Daffodil Meaning and Symbolism

The daffodil symbolizes rebirth and new beginnings. It became associated with new beginnings (and the coming of spring) because it is one of the first perennials to bloom after the winter frost. Though daffodils do grow in shades of white and orange, they are best known for brightening up the garden with their cheery yellow hues.

The Latin name for daffodil is Narcissus. It is believed to be named after the son of the river god from Greek mythology. Narcissus was celebrated for his beauty, but he was arrogant. The goddess Nemesis noticed this and lured him to a pool where he fell in love with his own reflection.

Some sources say while he was staring at his reflection nymphs transformed him into a narcissus flower to get revenge for how he treated them. Others think he drowned trying to capture his reflection, and the flowers growing along the riverbed were named after him. Some even liken the nodding heads of daffodil flowers to Narcissus bending down and gazing at his reflection.

In England, daffodils are also known as lent lilies or lenten lilies as they typically bloom between Ash Wednesday and Easter. A.E. Housman, an English scholar and poet, even wrote a poem entitled “The Lent Lily” about this phenomenon.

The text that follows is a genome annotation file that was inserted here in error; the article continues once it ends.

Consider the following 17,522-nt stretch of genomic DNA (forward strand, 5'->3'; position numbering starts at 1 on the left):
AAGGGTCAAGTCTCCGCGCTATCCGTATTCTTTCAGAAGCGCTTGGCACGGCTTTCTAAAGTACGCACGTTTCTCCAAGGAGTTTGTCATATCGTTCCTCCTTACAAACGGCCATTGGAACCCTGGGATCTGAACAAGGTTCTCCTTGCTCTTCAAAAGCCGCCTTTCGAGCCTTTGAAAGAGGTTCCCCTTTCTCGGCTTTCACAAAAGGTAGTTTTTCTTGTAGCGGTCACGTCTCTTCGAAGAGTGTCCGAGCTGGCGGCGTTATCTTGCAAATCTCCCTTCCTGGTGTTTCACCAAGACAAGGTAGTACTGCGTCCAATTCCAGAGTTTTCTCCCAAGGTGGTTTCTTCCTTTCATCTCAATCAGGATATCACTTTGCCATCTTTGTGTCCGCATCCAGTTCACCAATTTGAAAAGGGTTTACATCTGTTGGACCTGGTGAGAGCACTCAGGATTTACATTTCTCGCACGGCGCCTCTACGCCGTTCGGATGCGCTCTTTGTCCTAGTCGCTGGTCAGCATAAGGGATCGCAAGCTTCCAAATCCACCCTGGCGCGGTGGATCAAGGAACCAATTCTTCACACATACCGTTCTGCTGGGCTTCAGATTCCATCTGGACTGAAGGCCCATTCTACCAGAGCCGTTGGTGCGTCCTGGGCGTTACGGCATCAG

And there’s the windflower chilly

With all the winds at play,

And there’s the Lenten lily

That has not long to stay

And dies on Easter day.


William Wordsworth, an English romantic poet, also references daffodils in his poem “I Wandered Lonely as a Cloud”, painting a picture of a hill full of bright, dancing blooms.

I wandered lonely as a cloud

That floats on high o’er vales and hills,

When all at once I saw a crowd,

A host of golden daffodils;

Beside the lake, beneath the trees,

Fluttering and dancing in the breeze.


The daffodil is the National Flower of Wales. It’s bloom coincides with St. David’s Day, a celebration for the patron saint of Wales. Some associate the daffodil’s faithful rebloom with David’s faithfulness to his people.

Daffodils are also valued in China. They bloom around Chinese New Year, and symbolize good luck, prosperity, and good fortune. If the flowers bloom exactly on New Year’s day, it means that you will have good luck for the entire year.

Daffodils are often given on ten year wedding anniversaries to mean joy, cheerfulness, and happiness. They are the American Cancer Society representing hope for a cure and the March birth flower.










Chinese Mythology A to Z by Jeremy Roberts


Image Sources

Top image: CC Image courtesy of  Stephen Wheeler on Flickr

Middle image: bottom CC Image courtesy of Dewet on Flickr

Bottom image: CC Image courtesy of Audrey on Flickr